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    11. 26. 2022

    Staff Search

    Turning Your Ministry Passion Into an Actionable Plan

    | 2 min read

    Written by Shay Wood
    Jul 29, 2022 8:00:00 AM

    What Your Philosophy of Ministry IS

     

    In the last installment of this 2-part series, When Loving God and Loving People Isn’t Enough, we talked about what a Philosophy of Ministry isn’t. In this blog, we’ll talk about what elements SHOULD be included in a healthy Philosophy of Ministry (POM) that is faithful, unique, and actionable.

     

    (Be sure to read to the end and download a free resource that will help as you formulate your own POM!) 

     

    Remember, a well-rounded and actionable ministry includes three components:

    1. Theology (Core Beliefs)
    2. Philosophy (Transferable Principles & Guiding Values)
    3. Methodology (Effective Execution)

     

    These three components help you answer “why” you do what you do and “how” you will go about it. If you were interviewing for a mechanical engineering job, your potential employer would want to know that you had been trained. Explaining “why” mechanical engineering is important to society and to you may help affirm a shared value, but it doesn’t say anything about your capacity to be a great engineer. That hiring manager isn’t just looking for somebody who loves engineering, but somebody who actually knows how to do engineering. Chances are, the hiring manager and you are already on the same page when it comes to the “why” of engineering. What he’s looking for is the “how.”

     

    When you’re interviewing for a church role, the same principle holds true: your potential employer isn’t just looking for your love for ministry, but also for your capacity to lead ministry and people well. They want to know that you will be able to connect your theology to your methodology in a way that will lead to healthy growth. It should speak to the role you are applying for, but it should be more than the job description. It should lead to your ministry model, but it isn’t quite the same as your model. When your model of ministry changes, your philosophy should remain largely the same. Your POM should bring clarity to when and how you use what models and methods to grow a healthy ministry and healthy church.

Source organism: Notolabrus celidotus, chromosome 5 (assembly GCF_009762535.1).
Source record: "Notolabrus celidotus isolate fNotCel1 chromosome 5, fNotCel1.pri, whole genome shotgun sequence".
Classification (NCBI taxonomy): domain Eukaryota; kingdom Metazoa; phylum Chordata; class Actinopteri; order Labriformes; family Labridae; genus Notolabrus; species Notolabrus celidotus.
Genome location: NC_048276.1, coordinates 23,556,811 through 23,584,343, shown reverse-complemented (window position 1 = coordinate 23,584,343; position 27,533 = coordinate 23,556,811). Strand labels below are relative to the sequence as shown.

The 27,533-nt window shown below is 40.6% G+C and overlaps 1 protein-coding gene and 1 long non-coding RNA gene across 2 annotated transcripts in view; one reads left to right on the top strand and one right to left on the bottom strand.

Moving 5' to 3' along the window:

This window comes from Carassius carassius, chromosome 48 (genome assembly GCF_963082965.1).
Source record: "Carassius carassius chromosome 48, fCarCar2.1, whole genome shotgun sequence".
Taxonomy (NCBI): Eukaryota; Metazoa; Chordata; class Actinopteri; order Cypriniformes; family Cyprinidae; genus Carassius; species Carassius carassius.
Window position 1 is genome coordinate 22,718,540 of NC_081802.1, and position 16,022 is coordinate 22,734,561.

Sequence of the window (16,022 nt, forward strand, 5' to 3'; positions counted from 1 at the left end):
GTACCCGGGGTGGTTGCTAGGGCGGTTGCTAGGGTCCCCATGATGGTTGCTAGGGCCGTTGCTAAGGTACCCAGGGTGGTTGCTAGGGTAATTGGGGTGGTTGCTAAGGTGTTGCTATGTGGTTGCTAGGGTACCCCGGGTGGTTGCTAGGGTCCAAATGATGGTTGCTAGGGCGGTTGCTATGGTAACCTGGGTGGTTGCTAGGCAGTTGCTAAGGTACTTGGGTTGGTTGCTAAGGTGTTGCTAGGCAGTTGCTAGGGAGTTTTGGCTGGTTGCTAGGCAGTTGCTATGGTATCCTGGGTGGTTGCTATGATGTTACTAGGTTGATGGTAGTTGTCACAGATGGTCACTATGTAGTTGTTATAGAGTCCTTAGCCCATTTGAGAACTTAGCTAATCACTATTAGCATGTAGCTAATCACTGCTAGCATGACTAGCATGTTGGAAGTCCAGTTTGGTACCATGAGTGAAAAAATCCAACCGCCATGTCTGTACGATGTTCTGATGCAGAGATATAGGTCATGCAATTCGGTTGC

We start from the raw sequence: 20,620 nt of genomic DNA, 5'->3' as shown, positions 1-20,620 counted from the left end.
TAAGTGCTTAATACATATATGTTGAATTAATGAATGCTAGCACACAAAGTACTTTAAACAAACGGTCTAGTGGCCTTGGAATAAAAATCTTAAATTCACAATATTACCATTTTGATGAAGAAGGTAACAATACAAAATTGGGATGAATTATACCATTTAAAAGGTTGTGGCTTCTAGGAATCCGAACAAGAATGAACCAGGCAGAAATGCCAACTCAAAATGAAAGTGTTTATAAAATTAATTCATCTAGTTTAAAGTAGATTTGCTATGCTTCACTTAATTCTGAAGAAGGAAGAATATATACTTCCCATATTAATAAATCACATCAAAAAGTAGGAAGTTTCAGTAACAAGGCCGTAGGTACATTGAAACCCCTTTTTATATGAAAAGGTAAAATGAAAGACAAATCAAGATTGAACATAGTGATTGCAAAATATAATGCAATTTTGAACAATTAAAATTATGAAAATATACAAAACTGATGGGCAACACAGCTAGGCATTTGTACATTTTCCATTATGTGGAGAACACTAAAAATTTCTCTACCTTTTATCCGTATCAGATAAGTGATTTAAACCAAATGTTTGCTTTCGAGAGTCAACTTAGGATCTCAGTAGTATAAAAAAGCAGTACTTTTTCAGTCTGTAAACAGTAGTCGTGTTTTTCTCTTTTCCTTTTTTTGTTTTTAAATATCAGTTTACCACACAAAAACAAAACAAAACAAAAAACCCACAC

Here's what your Philosophy of Ministry is:

     

    1

    Your POM is a bridge

    Your philosophy of ministry is the bridge between your theology and your methodology. It is the set of transferable principles and guiding values that connects the “Why” with the “How” and your “Calling” with your “Context.” A well-rounded philosophy of ministry should be able to articulate everything from the mission to the methods in an orderly and coherent way. Remember the concentric circles from the last installment? Here it is again:

     
    a well-rounded ministry

     

    2

    Your POM is a guardrail

    Your Guiding Values are drawn from your theology and applied to your ministry. If something falls outside of your ministry values, then it should not be included in your ministry methods. This includes unhealthy things, but it also includes good things that just don’t fit with what you are trying to do. For example, if you are a Children’s Director and someone wants to start a Puppet Ministry, it may fit your value of serving children, but not your value of ministry excellence. Your POM allows you to honor that incredible volunteer while redirecting them to serve children in ways that are more consistent with your ministry values. One of the hardest things to do in ministry is decide what is not worth doing. Your POM should help you filter out what may be good things but would ultimately distract the church, dilute the message, or derail the vision.

     

    3

    Your POM is a compass.

    It isn’t just about what you do and don’t do, but about where you’re heading. It aligns your methods with your mission, making sure that the tangible steps you take in ministry lead toward your overarching and long-term goals. It helps to clarify what gets measured and how to know if you are succeeding.

     

    Outfitted with these images of a bridge, a guardrail, and a compass, you should be able to create a Philosophy of Ministry that is faithful to Scripture, unique to you, and actionable in your ministry context. 

     

    As an exercise to help you get started on your own, download this free guide, grab a Bible, and work through each question. It will likely take you one to two hours to complete. This download gives you guidance to create a well-thought-out POM and provides you with resources and samples to serve as a catalyst to help move you forward!

     

    Have questions? I'd love to hear from you.

     


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